The first question most people have when talking about artificial intelligence is if it will help us or harm us. But in the health industry, the answer to that question is clear. Whether it is being used to identify patients at risk or interrogate X-rays and scans to aid in diagnosis, AI promises to save lives and reduce costs.
CytoReason is one company using AI to help in the war against various ailments and conditions, and it has discovered a unique biomarker that can predict who will and will not respond to anti-TNF drugs.
What are anti-TNF drugs, otherwise known as TNF inhibitors? They’re a type of drug used to treat inflammatory conditions such as rheumatoid arthritis, psoriatic arthritis, juvenile arthritis, inflammatory bowel disease (including Crohn’s and ulcerative colitis), ankylosing spondylitis, and psoriasis.
Founded in October 2016, and located in Tel Aviv, Israel, CytoReason has been working with Haifa’s Rambam Healthcare Campus and Tel Aviv Sourasky Medical Centre to apply its AI to help improve efficiency.
Using an AI model of the immune system, CytoReason identified patterns in the genomic data of patients who responded to these drugs versus those who did not. Comparing the results of the two groups, the company has discovered specific biomarkers in blood and tissue samples that can predict who will respond to anti-TNF drugs such as infliximab (sold as Remicade).
“What the AI allows us to do is to identify certain features (biomarkers) that are common among patients who respond to the Anti-TNF,” CytoReason cofounder and president David Harel told me. “Once a biomarker is found, the determination whether the patient might respond can be done almost instantly. The true benefit of the AI is its ability to absorb big data and within minutes to answer questions, such as — in this case — what are the common features to patients who respond to a specific treatment?”
The results appear impressive. While outlined in more detail in a recent study, the biomarkers were validated with an 82 percent tissue biomarker accuracy (for patients with an inflammation score over 2.5) and 94 percent blood biomarker accuracy.
AI isn’t just offering the opportunity to shorten the process for Remicade treatments — CytoReason is using it to accelerate identification of the efficacy of other therapies too. “In this particular case, AI was used to speed up the search for biomarkers,” Harel said. “In many other cases, it is used to speed up the discovery of new drugs.”
Does AI make it entirely possible to determine the efficacy of an anti-TNF treatment alone, or are patient trials still needed?
“We are discovering biology, not inventing it,” Harel said. “This is the major distinction that exists between the application of AI in life sciences and most other fields. That suggests that every new technique introduced can and should be validated in the laboratory or through trials, but these trials will not look the same as the ones we are used to. AI is changing the purpose and method of clinical trials.”
In other words, AI is helping change the landscape of how clinical trials are run.
“Since AI allows us to make precise predictions, the validation of these predictions requires short, less-expensive trials,” Harel said. “Today, and in particular in cancer research, we can see trials that use only a fraction of the traditional number of patients, and this trend is only in its infancy.”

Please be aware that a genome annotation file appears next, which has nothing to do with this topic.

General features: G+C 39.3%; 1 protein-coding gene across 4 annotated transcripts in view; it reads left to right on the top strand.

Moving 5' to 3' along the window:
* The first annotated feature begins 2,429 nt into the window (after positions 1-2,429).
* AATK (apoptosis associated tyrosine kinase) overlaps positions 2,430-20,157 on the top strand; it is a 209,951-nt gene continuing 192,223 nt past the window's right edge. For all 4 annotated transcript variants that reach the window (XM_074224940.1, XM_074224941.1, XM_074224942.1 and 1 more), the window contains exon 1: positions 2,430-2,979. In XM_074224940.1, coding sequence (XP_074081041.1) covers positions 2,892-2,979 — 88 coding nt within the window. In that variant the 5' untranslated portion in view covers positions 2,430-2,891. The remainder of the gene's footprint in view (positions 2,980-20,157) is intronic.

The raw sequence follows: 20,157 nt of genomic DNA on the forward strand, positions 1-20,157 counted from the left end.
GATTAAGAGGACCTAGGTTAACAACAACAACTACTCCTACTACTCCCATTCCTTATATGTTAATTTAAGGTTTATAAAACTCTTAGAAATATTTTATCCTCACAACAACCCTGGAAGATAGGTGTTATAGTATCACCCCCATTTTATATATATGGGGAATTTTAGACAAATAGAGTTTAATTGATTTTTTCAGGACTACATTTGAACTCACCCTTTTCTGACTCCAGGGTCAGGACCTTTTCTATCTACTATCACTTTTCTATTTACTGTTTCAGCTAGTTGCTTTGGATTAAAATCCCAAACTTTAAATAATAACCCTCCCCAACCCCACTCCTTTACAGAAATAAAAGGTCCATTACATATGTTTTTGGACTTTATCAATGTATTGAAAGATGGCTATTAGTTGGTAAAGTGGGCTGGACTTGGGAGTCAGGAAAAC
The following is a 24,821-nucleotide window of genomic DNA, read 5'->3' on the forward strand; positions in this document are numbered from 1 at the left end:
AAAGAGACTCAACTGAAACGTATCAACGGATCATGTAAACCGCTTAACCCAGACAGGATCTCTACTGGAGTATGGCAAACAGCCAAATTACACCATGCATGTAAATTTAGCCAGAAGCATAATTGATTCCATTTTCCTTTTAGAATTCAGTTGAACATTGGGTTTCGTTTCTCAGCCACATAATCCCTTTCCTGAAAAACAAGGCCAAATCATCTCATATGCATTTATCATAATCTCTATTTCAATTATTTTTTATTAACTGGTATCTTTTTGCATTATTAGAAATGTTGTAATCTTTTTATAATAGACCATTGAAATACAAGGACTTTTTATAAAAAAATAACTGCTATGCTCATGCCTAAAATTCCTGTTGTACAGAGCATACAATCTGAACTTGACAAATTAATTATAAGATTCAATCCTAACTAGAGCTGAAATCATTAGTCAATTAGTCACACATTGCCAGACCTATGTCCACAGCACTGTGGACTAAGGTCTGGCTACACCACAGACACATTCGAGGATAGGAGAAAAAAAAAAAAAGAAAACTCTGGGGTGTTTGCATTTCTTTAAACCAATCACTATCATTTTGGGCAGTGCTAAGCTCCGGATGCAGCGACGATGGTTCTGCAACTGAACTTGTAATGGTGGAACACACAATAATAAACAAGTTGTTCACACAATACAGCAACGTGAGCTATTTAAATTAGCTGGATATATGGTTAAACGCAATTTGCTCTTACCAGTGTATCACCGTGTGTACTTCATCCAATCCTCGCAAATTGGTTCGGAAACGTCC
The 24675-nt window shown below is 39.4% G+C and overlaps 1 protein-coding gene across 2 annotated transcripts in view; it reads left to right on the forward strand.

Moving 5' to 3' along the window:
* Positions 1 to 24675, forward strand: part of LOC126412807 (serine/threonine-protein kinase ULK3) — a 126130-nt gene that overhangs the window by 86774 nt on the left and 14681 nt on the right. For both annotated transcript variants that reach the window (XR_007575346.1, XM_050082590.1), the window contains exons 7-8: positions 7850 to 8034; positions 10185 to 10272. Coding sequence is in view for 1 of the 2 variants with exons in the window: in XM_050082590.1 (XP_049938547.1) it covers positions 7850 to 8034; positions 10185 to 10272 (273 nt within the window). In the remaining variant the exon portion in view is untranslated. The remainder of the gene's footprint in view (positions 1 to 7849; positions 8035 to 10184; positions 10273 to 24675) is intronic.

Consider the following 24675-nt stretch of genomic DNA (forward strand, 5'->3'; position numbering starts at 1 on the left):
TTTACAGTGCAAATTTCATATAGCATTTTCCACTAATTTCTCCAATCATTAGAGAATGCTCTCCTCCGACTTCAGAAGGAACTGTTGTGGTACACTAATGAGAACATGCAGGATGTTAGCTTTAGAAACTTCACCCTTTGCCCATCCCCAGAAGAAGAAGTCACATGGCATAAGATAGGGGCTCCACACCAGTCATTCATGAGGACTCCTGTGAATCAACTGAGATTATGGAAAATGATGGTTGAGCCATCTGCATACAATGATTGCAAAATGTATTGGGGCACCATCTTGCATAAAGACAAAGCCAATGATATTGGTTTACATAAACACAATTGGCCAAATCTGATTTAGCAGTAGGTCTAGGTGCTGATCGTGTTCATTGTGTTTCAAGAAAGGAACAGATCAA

Of course, AI can’t speed up the clearance of a particular type of drug or treatment, and it doesn’t offer a chance to leapfrog any regulations that are in place from drug administrations and other regulatory bodies.
“It is important to remember that the entire domain is strictly regulated, and only in the past few years the regulators have grown comfortable with the idea,” Harel said. “The approval of treatments, based on computational markers, is a new practice, less than five years old.”
The biomarkers identified in today’s announcement are just the beginning, and the results of the AI’s ability to determine which patients will respond to drugs like Remicade are backed by additional analysis and study.
“We ‘asked’ our model how the immune system differed between patients who responded to the treatment and those who did not,” Harel said. “Upon identifying the differences, we ran two 52-patient trials in two separate hospitals to validate our results. Finally, we ‘asked’ again what are the ‘levers’ that control these variations in the immune system and can be traced in the blood. We validated that result in another, third 22-patient trial. Overall, we recruited 74 patients to the validation trials, in three independent groups.”
The speed difference AI is offering here is quite notable. “Typically, the process to determine whether a patient was responsive to anti-TNF drugs like Remicade took over three months and was dependent on trial and error, exposing the patient to potential side effects and unnecessary costs,” Harel said. AI, in this case, can provide an answer in minutes.
Not only does AI give immunologists a system-level view of immune responses, it also cuts costs, time, and risks for pharmaceutical companies during their development cycle. In addition to helping prevent safety issues, CytoReason’s AI could create a more personalized medical experience and reduce unnecessary prescriptions.
So what’s next for CytoReason’s technology, and will it expand to other types of treatment?
“We are already using our AI platform to discover biomarkers in the most popular autoimmune treatments and cancer immunotherapies,” Harel said. “As our model ‘sees’ more data, it will be able to predict growing number of treatments in a growing number of therapeutic areas. It is being tested now on certain dermatology, cardiovascular, and neurological treatments.”